||S3FotoPro is a GPGPU (General Purpose GPU) acccelerated utility for image processing. S3FotoPro requires Windows XP SP2/3 or Vista SP1 and a Chrome-based S3 graphics card. Geeks3D has such a graphics card (a S3 Chrome 430 GT) so let’s play a little bit with this software.|
With graphics cards such the GeForce GTX 280 and parallel brute force based algorithms coded in CUDA (GPGPU techniques), WiFi’s WPA (RC4 based) and WPA2 (AES based) encryption systems are now crackable and the time to crack them compared to CPU based algorithms is reduced by a factor of 100 (or 10,000 %).
Here is a thesis that discusses the usage of NVIDIA’s CUDA in two applications:
– Einstein@Home: a distributed computing software
– OpenSteer: a game-like application.
CUDA exposes the GPU processing power in the C programming language and can be integrated in existing applications with ease. But in order to exploit the power a GPU can deliver, one has to design the data structures in order to become optimized for CUDA.
Download the thesis here: GPU usage and data structure design (1785)
AMD/ATI plans to update the Stream Software Development Kit in order to offer a fast solution to produce GPU accelerated applications. Stream Software Development Kit will have an enhanced support for C/C++ and new APIs, including Microsoft’s DirectX 11 and OpenCL.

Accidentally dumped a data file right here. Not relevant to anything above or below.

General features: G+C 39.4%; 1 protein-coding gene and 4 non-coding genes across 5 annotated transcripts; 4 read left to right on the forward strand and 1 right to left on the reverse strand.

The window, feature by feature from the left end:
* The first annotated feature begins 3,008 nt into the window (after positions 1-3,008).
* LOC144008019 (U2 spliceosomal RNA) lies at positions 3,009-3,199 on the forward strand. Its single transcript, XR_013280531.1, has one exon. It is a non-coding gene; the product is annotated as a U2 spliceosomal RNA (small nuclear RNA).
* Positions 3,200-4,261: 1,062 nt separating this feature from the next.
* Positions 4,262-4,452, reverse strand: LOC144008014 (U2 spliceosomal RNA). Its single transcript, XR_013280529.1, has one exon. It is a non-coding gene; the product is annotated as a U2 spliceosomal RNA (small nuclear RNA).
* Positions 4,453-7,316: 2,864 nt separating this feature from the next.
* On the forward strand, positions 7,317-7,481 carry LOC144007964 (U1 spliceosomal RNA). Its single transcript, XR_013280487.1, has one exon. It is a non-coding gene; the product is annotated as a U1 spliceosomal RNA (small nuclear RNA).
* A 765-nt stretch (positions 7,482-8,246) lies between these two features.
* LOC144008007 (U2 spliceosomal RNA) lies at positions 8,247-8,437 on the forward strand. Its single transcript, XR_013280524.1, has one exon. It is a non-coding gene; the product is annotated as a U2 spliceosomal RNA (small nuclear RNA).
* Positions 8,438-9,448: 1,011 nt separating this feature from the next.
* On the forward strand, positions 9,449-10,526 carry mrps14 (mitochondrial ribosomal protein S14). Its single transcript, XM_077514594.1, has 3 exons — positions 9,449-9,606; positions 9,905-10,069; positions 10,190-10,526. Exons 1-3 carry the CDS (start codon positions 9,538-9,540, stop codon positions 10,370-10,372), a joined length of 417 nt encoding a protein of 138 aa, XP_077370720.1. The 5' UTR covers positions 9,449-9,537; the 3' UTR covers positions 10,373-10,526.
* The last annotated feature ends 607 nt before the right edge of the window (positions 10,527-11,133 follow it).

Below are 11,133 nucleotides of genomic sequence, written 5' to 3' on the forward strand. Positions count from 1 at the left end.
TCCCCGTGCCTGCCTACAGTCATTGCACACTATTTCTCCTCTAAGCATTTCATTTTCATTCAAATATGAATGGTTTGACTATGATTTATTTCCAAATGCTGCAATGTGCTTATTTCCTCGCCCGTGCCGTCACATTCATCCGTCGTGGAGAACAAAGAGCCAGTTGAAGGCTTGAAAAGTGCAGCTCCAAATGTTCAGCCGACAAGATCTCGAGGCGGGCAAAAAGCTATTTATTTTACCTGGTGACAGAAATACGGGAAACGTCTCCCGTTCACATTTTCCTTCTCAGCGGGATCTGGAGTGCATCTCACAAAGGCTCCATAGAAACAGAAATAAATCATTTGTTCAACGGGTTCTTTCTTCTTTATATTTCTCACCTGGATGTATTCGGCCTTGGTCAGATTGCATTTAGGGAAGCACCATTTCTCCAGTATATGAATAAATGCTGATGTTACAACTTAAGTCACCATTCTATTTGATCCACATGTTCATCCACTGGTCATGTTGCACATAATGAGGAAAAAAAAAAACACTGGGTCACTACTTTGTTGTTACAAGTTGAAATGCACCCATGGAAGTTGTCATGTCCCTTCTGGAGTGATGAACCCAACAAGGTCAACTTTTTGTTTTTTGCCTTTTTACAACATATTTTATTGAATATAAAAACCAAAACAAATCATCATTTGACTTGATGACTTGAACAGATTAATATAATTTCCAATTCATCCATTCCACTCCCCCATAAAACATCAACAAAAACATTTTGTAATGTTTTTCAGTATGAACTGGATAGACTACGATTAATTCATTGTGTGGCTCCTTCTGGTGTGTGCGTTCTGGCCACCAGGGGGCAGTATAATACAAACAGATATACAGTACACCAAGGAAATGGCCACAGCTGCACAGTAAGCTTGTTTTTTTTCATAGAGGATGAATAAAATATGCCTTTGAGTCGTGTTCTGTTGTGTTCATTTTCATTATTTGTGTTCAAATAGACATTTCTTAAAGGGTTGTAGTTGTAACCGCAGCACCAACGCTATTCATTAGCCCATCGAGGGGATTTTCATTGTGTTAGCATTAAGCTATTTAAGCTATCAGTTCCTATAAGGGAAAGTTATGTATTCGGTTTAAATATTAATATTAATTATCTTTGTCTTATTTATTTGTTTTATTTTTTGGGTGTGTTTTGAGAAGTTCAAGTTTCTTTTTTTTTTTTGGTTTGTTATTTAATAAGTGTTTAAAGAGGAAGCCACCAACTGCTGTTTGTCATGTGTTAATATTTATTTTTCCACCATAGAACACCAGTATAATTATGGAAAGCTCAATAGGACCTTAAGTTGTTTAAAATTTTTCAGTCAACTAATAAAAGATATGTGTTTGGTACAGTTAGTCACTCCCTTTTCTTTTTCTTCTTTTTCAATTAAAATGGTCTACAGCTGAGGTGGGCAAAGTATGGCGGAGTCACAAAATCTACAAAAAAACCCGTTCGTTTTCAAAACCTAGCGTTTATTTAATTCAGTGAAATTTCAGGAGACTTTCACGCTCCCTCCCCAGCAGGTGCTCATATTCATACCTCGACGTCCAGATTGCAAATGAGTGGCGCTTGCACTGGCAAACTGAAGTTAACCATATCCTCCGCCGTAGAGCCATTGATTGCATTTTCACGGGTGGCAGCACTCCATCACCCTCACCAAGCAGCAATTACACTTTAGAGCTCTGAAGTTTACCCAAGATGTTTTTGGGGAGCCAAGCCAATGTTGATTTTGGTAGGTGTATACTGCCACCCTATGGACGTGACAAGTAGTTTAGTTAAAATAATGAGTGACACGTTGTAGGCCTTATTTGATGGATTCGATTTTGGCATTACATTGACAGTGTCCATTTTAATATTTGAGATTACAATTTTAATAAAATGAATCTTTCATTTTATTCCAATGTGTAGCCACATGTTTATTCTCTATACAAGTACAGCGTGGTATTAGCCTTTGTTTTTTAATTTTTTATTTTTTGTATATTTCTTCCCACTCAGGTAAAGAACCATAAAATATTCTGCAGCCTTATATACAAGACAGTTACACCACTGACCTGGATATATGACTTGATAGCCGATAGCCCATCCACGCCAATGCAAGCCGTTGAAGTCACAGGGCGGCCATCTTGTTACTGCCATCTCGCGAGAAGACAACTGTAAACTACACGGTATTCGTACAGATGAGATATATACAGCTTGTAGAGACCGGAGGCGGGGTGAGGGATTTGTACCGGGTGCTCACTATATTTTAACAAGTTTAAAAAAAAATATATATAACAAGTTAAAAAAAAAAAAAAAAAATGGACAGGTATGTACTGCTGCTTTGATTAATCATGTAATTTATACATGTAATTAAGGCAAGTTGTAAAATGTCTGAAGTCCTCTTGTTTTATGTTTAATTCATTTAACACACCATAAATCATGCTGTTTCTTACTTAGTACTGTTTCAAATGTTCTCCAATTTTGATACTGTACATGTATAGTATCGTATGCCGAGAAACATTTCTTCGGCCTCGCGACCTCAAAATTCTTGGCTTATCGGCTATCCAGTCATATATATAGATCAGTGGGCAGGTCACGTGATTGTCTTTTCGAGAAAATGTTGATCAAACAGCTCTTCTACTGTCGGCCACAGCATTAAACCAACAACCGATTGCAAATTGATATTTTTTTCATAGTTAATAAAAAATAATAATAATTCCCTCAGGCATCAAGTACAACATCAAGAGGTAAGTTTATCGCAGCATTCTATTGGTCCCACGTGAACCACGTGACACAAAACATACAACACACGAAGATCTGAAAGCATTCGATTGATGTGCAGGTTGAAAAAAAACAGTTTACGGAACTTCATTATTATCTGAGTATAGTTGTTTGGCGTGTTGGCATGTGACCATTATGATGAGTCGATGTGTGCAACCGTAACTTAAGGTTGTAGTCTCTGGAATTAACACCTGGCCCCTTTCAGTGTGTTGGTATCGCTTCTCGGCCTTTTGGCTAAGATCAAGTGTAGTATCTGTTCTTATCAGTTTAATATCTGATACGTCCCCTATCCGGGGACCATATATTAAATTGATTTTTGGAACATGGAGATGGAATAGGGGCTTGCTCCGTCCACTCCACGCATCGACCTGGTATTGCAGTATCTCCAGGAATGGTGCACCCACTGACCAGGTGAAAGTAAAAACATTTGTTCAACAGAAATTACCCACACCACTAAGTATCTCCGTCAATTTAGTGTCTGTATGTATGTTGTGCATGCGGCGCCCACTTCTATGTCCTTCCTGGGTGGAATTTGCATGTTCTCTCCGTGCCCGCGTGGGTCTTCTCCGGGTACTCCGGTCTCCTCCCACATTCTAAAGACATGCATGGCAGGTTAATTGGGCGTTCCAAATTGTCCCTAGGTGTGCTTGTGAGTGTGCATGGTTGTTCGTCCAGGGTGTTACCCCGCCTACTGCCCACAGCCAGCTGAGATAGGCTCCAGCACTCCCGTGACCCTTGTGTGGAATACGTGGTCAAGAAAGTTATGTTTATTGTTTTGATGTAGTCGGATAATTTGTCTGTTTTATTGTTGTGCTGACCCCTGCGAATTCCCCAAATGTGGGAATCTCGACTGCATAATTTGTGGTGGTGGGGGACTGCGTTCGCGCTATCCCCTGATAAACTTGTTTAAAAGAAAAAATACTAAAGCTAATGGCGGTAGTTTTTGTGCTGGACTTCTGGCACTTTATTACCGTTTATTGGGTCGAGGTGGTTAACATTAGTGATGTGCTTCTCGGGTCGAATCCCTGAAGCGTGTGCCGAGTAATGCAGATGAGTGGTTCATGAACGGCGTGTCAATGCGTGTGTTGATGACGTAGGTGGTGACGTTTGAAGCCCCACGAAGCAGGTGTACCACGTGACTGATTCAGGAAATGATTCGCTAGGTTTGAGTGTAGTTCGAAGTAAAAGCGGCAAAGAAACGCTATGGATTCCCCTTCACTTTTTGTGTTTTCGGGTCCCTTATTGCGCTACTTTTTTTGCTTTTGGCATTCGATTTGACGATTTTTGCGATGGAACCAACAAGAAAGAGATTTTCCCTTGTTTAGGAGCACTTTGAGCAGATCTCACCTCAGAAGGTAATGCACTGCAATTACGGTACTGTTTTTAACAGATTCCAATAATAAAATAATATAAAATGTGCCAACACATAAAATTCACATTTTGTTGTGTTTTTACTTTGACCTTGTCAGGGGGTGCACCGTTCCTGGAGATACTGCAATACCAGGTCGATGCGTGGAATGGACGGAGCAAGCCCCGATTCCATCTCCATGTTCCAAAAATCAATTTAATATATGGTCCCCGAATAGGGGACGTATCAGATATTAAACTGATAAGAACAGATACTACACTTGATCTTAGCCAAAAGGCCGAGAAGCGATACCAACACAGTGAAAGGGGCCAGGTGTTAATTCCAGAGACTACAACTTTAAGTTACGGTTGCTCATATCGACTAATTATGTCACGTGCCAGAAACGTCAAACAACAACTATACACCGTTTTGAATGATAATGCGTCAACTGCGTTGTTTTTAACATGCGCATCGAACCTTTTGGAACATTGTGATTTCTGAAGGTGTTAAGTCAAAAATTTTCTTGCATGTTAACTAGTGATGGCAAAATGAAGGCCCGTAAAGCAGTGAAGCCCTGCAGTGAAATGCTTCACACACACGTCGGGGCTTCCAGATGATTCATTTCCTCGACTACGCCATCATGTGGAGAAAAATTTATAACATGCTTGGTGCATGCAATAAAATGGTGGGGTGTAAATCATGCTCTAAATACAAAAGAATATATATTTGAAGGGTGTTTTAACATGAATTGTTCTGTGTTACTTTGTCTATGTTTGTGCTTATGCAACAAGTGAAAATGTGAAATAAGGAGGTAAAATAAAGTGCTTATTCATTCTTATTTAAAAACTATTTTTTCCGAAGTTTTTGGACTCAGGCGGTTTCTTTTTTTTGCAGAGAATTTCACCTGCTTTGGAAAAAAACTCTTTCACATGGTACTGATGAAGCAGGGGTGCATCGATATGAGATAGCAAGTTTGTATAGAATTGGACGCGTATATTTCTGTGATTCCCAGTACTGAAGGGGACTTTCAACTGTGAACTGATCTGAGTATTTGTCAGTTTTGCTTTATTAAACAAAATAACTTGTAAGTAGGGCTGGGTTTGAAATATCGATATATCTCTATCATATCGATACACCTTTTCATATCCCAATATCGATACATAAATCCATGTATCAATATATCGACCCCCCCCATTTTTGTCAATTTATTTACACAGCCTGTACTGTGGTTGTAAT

NVIDIA is seeing as “the future of computing” – basically more GPGPU usage (i.e. the use of the graphics chip to process regular programs) and the co-existence of “competing” technologies like ray tracing and rasterization.
During the whole Editor’s Day nVidia repeated ad nauseum how marvelous GPGPU is, showing several examples of applications where performance increased monstrously by the use of this technique.
As for the rasterization vs. ray tracing battle, nVidia is seeing the co-existence of both technologies in the future, as ray tracing is in fact a better technology for some applications, but worse for others.
Read full article HERE.
Nvidia unveiled some interesting data about its progress on CUDA and GPGPU-enabled processors. During the Nvidia Editor’s Day Spring 2008, the company’s CTO disclosed that more than 70 million CUDA-enabled graphics chips (beginning with the GeForce 8-series) have shipped to date. According to David Kirk, Nvidia sees 350.000 CUDA-enabled driver downloads every week, while more than 60.000 CUDA SDK downloads were reported.